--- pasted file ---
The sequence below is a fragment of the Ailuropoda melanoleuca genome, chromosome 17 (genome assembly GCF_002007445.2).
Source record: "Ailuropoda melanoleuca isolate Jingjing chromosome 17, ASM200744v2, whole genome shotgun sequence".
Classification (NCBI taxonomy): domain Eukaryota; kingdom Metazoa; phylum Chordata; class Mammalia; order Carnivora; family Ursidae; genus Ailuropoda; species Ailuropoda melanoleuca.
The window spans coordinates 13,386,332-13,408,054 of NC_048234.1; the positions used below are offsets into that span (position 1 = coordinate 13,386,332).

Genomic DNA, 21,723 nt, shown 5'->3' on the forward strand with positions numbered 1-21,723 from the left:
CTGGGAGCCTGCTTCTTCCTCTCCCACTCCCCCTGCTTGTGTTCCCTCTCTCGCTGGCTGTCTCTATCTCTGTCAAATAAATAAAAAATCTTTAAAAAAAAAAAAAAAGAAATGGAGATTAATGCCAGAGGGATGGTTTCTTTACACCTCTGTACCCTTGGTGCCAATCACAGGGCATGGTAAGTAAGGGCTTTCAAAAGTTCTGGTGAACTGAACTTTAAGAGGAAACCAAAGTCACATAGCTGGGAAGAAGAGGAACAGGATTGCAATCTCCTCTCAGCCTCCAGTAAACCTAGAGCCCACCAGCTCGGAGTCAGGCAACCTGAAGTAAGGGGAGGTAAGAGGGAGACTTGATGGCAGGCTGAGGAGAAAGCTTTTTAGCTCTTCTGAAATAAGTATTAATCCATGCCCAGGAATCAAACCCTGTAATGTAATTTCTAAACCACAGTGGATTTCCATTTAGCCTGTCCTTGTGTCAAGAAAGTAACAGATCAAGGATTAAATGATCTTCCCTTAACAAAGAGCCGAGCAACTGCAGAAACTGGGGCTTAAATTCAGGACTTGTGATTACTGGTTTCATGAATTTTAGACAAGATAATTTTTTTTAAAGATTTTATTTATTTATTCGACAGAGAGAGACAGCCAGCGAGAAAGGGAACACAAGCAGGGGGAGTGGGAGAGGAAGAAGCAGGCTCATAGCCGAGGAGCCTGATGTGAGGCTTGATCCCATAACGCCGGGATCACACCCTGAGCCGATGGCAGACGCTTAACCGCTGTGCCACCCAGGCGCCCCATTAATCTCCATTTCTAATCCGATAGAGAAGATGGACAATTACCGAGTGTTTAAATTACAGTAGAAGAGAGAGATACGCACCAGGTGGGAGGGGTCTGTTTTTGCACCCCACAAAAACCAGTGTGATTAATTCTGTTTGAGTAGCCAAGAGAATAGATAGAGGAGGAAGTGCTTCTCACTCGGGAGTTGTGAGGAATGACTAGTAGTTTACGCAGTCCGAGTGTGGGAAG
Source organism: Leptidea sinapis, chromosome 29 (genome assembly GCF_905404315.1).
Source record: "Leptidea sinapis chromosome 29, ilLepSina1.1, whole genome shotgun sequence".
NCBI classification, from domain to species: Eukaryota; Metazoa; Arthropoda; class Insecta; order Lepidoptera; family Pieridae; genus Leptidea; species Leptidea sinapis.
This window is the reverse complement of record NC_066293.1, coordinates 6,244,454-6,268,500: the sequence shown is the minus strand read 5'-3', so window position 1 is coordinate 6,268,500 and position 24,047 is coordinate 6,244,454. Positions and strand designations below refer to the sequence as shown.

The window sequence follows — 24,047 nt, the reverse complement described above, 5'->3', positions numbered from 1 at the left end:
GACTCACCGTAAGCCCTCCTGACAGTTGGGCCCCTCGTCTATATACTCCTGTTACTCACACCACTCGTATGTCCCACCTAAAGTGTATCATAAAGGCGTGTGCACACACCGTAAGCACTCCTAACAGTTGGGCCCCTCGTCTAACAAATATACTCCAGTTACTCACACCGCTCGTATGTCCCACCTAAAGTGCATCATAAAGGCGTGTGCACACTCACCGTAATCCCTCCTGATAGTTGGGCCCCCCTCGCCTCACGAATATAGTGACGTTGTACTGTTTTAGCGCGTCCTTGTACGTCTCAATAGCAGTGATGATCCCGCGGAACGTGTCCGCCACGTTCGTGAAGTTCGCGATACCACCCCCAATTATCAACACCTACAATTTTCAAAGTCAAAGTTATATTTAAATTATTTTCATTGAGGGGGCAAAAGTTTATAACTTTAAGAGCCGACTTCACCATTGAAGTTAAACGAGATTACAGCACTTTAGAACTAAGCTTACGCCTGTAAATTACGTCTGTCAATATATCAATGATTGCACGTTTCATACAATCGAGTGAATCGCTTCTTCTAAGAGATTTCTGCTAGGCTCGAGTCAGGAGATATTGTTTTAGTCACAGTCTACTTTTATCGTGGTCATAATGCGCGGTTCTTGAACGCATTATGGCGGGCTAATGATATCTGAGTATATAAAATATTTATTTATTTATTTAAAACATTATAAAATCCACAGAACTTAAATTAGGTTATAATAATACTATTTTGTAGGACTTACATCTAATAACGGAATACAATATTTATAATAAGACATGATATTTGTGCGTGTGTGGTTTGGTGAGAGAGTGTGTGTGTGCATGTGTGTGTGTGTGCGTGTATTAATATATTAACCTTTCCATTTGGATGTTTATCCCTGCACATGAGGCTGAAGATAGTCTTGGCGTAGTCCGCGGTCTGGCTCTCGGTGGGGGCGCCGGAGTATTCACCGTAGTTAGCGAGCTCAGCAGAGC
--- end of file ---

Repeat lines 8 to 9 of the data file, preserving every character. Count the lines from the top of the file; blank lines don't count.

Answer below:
Source record: "Leptidea sinapis chromosome 29, ilLepSina1.1, whole genome shotgun sequence".
NCBI classification, from domain to species: Eukaryota; Metazoa; Arthropoda; class Insecta; order Lepidoptera; family Pieridae; genus Leptidea; species Leptidea sinapis.